to get under law, or, for example, to turn on a utility, like the company wants to get
the electric turned on or the water. These are facilitating payments, and they are not
considered to be bribes. But if you read The New York Times story carefully, a number of
the allegations go way beyond anything that could reasonably be described as facilitating
payments. For example, payments to get zoning approvals, these are not automatic. They're
not something that the company's entitled to. They involve exercises of discretion by
local government officials, and payment to get those zoning approvals would be a bribe.
JUDY WOODRUFF: So, in other words, there's a pretty clear distinction in the law between
what would be considered within the boundaries of what's legal and what would be beyond.
JOSEPH HOFFMANN: I wouldn't describe it as a clear distinction, Judy. I think, actually,
there's a pretty good case to be made that the distinction can get pretty fuzzy at times,
but some of what's alleged in The New York Times story, if it turns out to be true, will
clearly be over that line, as fuzzy as it may be. JUDY WOODRUFF: Now, what about -- in
talking to you earlier today, you indicated one potential problem the government could
have, the Justice Department could have is the statute of limitations, that there's a
five-year limit. Explain how they could come into play here. JOSEPH HOFFMANN: Right. So,
The New York Times story doesn't specifically identify any actions such as bribes paid or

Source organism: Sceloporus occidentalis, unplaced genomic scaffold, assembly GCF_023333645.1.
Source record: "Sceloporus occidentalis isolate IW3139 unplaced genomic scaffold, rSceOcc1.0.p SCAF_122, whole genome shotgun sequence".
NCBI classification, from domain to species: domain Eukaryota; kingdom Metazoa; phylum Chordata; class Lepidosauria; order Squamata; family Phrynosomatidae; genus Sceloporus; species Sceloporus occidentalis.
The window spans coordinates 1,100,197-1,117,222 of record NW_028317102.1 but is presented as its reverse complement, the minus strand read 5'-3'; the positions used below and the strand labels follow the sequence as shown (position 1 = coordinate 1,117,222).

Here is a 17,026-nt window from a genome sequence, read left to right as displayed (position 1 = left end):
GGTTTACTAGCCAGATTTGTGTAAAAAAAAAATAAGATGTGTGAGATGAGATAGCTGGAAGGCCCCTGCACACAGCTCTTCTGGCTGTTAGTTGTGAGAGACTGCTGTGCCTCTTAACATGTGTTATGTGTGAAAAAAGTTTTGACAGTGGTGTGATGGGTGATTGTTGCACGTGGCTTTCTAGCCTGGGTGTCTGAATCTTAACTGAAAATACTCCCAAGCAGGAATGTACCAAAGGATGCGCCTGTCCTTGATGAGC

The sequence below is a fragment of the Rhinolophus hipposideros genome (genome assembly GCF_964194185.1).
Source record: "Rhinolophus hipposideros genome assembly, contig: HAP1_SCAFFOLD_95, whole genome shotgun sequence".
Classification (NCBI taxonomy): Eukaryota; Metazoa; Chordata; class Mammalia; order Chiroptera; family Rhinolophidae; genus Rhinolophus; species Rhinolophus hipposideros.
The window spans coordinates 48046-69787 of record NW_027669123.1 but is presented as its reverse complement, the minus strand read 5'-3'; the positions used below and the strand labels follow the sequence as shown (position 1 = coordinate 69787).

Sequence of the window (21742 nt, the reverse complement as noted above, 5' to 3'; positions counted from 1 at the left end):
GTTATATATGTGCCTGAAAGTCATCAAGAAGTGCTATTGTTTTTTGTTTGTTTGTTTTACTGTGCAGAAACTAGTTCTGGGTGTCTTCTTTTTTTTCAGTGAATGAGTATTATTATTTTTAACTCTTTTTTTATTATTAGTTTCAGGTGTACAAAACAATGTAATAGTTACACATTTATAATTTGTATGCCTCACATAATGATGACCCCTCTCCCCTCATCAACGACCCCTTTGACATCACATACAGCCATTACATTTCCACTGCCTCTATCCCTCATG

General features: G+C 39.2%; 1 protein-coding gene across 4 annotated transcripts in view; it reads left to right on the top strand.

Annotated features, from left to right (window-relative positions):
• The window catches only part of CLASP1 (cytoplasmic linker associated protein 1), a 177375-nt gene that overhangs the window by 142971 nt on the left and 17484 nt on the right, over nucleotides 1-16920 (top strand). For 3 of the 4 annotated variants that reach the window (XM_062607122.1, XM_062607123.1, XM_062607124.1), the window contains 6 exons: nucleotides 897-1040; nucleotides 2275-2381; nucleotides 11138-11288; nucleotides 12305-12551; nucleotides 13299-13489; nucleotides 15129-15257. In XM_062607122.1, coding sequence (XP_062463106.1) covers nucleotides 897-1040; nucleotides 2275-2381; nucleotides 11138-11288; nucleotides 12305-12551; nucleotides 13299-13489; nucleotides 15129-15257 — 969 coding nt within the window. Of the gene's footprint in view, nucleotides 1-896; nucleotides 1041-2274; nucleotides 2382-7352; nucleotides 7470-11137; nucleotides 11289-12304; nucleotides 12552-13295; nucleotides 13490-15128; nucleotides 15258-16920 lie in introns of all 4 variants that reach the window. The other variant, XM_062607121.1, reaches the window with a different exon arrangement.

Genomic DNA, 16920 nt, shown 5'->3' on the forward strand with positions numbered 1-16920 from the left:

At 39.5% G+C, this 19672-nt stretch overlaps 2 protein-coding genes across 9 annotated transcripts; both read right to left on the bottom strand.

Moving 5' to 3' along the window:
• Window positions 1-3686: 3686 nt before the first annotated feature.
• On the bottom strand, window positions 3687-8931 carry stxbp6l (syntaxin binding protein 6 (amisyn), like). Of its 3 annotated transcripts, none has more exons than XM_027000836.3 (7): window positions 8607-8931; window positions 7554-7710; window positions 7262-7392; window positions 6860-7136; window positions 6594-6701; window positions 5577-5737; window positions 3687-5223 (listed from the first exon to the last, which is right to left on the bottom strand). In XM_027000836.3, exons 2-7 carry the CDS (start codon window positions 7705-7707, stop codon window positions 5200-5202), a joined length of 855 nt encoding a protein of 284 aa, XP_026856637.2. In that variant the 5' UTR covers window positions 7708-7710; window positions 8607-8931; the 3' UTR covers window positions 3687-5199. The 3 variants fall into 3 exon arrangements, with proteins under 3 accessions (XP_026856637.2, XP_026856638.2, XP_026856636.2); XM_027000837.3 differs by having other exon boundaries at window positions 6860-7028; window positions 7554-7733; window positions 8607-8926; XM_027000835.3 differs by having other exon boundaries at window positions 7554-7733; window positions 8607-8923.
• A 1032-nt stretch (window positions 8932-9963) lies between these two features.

cover-ups of -- in the accounting sense that took place any later than 2006. And, of course,
that's more than five years ago as of right now. The statute would normally preclude the
government from starting an enforcement action for activities that took place more than five
years ago. But there are ways to get around that. And one of those ways is if the Justice
Department can allege and prove that there was a conspiracy within Wal-Mart to not only
pay the bribes, but also to cover up the bribes that were being paid in Mexico. If there was
a conspiracy and if there was any action taken in furtherance of that conspiracy within the
past five years -- that could be something relatively minor, like an e-mail saying, have
you taken care of those books? Have you taken care of those records? Anything like that,
that happened within the past five years would open up the whole thing to a conspiracy -- charge
that would get around the statute of limitations problem. JUDY WOODRUFF: And just finally -- and,
again, acknowledging all this is hypothetical -- this is now based on a news report. There
is an investigation under way, but it's not known. But if it were proven what is alleged
in the article, give us a sense of the size of the penalties or punishments. JOSEPH HOFFMANN:
You know, it's really hard to put a maximum dollar figure on that. In the past few days,
I have seen estimates ranging from the tens of millions up to billions of dollars. The
statute and related statutes provide that, as a criminal matter, Wal-Mart could be fined
twice the amount of profits that they expected or sought to gain from the payment of the
bribes. That's a pretty substantial figure. That would clearly -- if all of the allegations
in the Times story were true, that could clearly run into a very significant sum of money.
But, obviously, we have to wait and see what the investigation brings out. JUDY WOODRUFF:
Professor Joseph Hoffmann, Indiana University School of Law, we thank you very much. JOSEPH
HOFFMANN: You're welcome. hLpH hLpH hLpH hLpH gdLpH gdLpH gdLpH urn:schemas-microsoft-com:office:smarttags
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of bribery in Mexico Normal Microsoft Office Word JEFFREY BROWN: And we turn to the still
unfolding story of Wal-Mart and allegations of bribery in Mexico Title Microsoft Office